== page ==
US 20060167538 A1
An inflatable stent is provided for placement within the biliary duct to facilitate drainage therethrough and maintain the patency of the duct. The biliary stent includes a tubular member, an inflatable reservoir and a port located at a proximal portion of the tubular member. The tubular member has interior and exterior surfaces and an inflatable reservoir disposed circumferentially between the interior and exterior surfaces. An inflation fluid, such as a liquid or gas, may be inserted through the port and contained within the inflatable reservoir to expand the diameter of the biliary stent. The biliary stent may be removed from the patient by deflating the inflatable reservoir and using a removal device such as a forceps or snare.
1. A stent comprising:
an elongate tubular member having proximal and distal ends, interior and exterior surfaces, and an inner lumen disposed within the interior surface;
an inflatable reservoir circumferentially disposed between the interior and exterior surfaces of the elongate tubular member; and
a port disposed in a portion of the exterior surface, the port configured for selective fluid communication with the inflatable reservoir,
wherein an inflation fluid may be inserted into the inflatable reservoir, via the port, to cause the elongate tubular member to transform from a reduced delivery configuration to an expanded deployed configuration.
2. The stent of
3. The stent of
4. The stent of
5. The stent of
6. The stent of
7. The stent of
8. A method of deploying a stent, the method comprising:
providing a stent comprising a tubular member having proximal and distal ends, interior and exterior surfaces, and an inner lumen disposed within the interior surface;
employing a delivery system to deliver the stent to a target location; and
inserting an inflation fluid into an inflatable reservoir, the inflatable reservoir disposed circumferentially between the interior and exterior surfaces of the tubular member,
wherein insertion of the inflation fluid into the inflatable reservoir causes the stent to transform from a reduced delivery configuration to an expanded deployed configuration.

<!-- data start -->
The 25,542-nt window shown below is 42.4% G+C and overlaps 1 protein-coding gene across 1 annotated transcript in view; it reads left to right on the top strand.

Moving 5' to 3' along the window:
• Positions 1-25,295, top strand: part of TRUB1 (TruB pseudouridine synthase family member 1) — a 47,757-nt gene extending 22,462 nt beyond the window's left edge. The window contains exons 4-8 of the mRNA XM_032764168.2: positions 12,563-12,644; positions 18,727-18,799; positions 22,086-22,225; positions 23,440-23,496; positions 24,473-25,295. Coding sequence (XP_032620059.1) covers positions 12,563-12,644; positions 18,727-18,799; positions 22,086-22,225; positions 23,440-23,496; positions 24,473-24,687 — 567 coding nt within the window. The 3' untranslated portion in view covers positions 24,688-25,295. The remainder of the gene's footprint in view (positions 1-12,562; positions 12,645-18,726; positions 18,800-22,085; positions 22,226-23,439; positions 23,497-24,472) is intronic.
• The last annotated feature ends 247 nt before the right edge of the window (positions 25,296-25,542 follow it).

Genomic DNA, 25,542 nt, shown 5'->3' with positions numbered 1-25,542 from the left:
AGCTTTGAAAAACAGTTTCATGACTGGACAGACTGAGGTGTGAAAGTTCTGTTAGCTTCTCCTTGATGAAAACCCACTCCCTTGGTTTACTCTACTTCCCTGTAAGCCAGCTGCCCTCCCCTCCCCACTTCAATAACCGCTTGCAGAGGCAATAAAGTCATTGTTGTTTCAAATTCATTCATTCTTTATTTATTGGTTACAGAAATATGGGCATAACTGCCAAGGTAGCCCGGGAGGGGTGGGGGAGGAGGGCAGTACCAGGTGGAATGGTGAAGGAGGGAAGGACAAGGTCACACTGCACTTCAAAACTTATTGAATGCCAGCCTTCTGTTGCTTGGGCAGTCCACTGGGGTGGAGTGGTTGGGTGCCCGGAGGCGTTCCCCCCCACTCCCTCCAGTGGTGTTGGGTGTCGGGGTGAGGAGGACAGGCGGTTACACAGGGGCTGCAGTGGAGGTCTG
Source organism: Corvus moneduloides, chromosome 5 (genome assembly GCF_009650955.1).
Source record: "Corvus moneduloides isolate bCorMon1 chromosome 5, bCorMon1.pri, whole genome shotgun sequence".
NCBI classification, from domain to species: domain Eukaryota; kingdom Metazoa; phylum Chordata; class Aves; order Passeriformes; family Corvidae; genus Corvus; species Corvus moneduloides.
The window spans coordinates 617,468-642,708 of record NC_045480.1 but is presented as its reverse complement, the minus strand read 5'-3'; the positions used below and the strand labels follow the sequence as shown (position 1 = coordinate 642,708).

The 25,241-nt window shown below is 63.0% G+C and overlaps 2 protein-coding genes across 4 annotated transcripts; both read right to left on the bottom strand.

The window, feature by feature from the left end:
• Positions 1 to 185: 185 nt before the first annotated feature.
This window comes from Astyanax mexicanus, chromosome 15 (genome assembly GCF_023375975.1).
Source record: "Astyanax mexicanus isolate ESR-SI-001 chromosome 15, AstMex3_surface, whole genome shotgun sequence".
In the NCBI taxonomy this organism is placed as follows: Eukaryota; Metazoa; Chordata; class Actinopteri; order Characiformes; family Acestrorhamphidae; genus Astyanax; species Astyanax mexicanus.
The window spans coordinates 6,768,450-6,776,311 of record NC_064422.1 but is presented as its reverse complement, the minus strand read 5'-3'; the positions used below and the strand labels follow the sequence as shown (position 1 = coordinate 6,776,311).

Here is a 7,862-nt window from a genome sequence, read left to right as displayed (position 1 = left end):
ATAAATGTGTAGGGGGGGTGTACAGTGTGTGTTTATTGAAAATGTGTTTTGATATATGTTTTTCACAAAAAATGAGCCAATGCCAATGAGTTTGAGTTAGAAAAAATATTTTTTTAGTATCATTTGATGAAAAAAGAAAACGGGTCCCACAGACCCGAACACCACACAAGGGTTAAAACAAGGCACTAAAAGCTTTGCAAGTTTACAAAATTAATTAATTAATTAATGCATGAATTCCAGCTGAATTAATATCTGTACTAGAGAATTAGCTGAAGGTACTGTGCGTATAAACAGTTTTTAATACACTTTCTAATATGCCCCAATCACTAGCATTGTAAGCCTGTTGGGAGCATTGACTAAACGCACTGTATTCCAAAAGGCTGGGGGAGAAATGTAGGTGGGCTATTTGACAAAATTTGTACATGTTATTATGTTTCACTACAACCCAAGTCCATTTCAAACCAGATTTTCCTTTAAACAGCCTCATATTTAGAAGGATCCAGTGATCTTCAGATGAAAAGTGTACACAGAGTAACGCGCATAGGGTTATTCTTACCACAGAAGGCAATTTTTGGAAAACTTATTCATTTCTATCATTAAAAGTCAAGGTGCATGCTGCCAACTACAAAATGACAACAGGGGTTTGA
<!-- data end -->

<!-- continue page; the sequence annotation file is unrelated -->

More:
9. The method of
10. The method of
11. The method of
12. The method of
13. The method of
14. The method of
inserting the wire guide into a biliary duct;
advancing the catheter over the wire guide to a target location in the biliary duct; and
inflating the balloon of the catheter to cause the stent to radially expand.
15. The method of
16. The method of
17. The method of
18. A stent comprising:
a spiral-shaped tubular member having proximal and distal ends, interior and exterior surfaces, and an inner passageway disposed within the interior surface;
an inflatable reservoir circumferentially disposed between the interior and exterior surfaces of the spiral-shaped tubular member; and
a port disposed in a portion of the exterior surface, the port configured for fluid communication with the inflatable reservoir,
wherein an inflation fluid may be inserted into the inflatable reservoir, via the port, to cause the spiral-shaped tubular member to transform from a reduced delivery configuration to an expanded deployed configuration.
19. The stent of
20. The stent of
21. The stent of
22. The stent of
23. The stent of
24. The stent of
This application claims priority to U.S. Provisional Patent Application Ser. No. 60/638,889, entitled “Inflatable Biliary Stent,” filed Dec. 23, 2004. The disclosure of the above application is incorporated herein by reference in its entirety.
1. Technical Field
The present invention is directed to stents that are implantable in a vessel or duct within the body of a patient to maintain patency, and in particular, to an inflatable stent that may be used in biliary ducts.
2. Background Information
Stents may be inserted into an anatomical vessel or duct to maintain or restore patency in a formerly blocked or constricted passageway. Stents may be manufactured using materials such as plastic or metal, and may comprise a variety of configurations, for example, a wire-mesh, coil or helical shape, or a slotted tube configuration.
There are different methods for implanting stents in the human body. Some stents may be delivered to a target site in a compressed configuration and subsequently expanded by removing a compression sheath. In such embodiments, a shape-memory alloy such as nitinol may be employed to cause the stent to return to a predetermined configuration upon removal of the sheath.